I've written some python code that is using a module which is distributed under an MIT license. Three questions.

  1. Do I have to release my code as open source?
  2. Can I distribute my code commercially?
  3. If I cannot do any of the steps above, is there a license that will allow me to do that?
  • 4
    Did you read the MIT license? It's not very long, and is quite explanatory. – Erik Funkenbusch May 4 '17 at 23:54
  • use tldrlegal.com for short and easy explanation of licenses(although, if you want to do any commercial work, it's always a good idea to contact a lawyer). – MatthewRock May 4 '17 at 23:55
  1. No. MIT is not a viral license, like the GPL. Using GPL'd code requires you to release your code under GPL.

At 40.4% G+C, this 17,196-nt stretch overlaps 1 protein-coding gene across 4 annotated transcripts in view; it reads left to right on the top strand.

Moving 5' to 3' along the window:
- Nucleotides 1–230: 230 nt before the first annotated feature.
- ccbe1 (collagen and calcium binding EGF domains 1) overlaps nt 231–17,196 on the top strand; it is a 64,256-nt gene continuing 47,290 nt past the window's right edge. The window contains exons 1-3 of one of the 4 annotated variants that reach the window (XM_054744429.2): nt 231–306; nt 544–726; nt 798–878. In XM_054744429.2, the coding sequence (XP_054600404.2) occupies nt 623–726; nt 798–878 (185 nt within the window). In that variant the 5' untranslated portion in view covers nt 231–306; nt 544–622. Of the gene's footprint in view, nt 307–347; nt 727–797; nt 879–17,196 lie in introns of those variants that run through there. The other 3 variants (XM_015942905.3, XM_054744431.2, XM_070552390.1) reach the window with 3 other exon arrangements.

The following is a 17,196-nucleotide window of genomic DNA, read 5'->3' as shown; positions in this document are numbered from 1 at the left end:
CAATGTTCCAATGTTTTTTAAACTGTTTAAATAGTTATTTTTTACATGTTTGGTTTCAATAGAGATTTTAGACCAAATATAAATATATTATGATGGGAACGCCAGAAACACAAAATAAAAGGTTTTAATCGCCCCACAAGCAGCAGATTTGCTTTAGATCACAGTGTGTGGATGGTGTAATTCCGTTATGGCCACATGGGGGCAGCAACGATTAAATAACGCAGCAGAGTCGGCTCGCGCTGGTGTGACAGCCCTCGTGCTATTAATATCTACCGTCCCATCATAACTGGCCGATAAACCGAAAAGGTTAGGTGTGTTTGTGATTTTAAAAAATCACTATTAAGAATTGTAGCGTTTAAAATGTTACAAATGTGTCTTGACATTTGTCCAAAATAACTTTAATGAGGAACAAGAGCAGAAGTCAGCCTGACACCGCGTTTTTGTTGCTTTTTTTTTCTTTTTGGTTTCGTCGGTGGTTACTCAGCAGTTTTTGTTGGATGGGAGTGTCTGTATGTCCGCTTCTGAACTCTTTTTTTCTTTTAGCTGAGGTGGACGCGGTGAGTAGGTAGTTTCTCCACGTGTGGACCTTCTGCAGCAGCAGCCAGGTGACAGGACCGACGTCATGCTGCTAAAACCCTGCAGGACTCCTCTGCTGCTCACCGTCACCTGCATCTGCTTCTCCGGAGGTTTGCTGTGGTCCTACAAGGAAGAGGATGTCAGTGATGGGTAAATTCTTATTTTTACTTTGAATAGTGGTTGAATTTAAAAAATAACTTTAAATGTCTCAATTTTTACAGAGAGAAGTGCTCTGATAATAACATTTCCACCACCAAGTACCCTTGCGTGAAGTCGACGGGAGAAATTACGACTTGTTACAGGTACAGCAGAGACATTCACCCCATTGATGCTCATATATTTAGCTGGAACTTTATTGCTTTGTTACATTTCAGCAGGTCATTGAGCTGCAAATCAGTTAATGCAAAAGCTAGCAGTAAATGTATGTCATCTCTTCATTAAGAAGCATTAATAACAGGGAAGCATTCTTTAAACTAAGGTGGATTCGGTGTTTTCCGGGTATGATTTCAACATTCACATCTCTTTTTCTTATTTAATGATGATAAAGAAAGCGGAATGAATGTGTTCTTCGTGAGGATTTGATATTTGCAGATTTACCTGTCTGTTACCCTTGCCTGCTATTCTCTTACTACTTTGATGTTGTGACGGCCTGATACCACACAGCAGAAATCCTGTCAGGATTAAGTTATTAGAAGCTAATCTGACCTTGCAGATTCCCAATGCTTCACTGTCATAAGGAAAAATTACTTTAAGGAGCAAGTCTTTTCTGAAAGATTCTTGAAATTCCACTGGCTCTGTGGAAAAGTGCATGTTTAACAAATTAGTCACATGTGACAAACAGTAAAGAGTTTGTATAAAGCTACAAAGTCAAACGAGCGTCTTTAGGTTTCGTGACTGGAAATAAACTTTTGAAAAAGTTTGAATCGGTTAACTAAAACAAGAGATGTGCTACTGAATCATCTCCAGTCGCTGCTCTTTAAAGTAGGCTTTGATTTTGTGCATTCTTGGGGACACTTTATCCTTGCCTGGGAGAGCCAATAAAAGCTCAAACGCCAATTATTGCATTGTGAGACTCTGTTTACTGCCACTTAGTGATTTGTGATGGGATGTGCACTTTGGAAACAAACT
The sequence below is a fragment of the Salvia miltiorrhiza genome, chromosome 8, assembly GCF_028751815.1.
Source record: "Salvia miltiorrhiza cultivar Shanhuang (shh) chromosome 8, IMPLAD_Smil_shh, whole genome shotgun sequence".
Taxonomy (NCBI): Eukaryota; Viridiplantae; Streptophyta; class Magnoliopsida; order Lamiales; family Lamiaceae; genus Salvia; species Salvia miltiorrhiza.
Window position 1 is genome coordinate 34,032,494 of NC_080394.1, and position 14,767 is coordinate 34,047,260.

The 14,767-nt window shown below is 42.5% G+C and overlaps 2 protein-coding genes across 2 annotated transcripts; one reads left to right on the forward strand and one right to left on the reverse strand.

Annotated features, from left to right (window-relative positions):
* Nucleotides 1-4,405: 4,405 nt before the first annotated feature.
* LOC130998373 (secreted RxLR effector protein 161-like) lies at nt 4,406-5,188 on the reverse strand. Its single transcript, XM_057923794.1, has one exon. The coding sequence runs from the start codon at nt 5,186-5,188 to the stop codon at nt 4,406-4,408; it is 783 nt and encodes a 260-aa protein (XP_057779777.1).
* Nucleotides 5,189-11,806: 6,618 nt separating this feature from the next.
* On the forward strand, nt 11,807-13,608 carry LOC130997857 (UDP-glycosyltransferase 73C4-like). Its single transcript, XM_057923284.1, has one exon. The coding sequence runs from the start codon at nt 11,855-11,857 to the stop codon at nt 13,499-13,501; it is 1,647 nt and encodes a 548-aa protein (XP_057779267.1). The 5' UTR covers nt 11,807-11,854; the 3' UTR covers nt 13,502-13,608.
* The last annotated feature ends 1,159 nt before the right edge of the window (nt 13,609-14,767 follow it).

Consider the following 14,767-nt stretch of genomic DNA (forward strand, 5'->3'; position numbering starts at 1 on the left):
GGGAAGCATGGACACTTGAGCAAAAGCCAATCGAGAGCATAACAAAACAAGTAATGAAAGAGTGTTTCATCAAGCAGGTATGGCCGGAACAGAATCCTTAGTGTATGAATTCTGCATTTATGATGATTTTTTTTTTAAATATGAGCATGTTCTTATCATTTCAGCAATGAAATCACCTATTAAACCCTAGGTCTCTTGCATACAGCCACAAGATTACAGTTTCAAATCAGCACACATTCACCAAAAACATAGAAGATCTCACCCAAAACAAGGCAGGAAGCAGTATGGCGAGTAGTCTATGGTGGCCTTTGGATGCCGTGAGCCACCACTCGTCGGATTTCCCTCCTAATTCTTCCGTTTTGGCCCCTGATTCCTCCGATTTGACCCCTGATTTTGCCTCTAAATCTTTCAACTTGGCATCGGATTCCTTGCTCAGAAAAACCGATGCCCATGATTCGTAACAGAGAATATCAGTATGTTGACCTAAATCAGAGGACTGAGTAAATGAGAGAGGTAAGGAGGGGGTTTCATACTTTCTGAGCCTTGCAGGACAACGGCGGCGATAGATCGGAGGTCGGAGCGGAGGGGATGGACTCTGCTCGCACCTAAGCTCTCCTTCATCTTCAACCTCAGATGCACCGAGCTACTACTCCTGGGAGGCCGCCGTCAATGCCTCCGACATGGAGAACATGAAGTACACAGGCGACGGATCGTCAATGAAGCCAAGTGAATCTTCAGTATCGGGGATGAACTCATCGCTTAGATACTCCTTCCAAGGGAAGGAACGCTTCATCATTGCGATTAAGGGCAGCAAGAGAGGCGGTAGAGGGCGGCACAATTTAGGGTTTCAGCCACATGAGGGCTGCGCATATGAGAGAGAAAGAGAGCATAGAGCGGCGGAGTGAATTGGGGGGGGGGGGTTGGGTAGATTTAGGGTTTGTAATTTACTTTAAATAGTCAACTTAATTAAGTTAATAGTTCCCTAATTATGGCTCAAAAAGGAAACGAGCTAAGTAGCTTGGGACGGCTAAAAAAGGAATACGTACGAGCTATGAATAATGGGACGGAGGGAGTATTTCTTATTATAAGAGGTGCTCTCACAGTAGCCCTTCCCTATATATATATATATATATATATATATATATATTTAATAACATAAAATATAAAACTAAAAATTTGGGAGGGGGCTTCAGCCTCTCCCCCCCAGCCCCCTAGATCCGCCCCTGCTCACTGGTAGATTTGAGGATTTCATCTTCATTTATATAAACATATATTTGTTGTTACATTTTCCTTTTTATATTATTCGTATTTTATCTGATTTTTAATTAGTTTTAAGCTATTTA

2. Yes. MIT doesn't have any commercial restrictions.

  3. N/A.

You should read the license; it's really not that complicated. It basically says you can do whatever you wish with the code, so long as you include the text of the MIT license and any original copyright notices with the code so licensed. It also includes an "AS-IS" clause that says the author of the code is not at fault if use of the code causes any problems.

Further Reading
MIT License explained in Plain English

  • What I can't understand is "include copyright" and "include license" items. Do I own the copyright to the code that was written by me or someone else? Do I have to include MIT license in every source file, even if some code doesn't use MIT licensed code? – flashburn May 5 '17 at 0:09
  • 1
    You always hold the copyright to your own code, unless you have assigned it to someone else (perhaps through an employer agreement). See here for instructions on how to apply the license. – Robert Harvey May 5 '17 at 0:16

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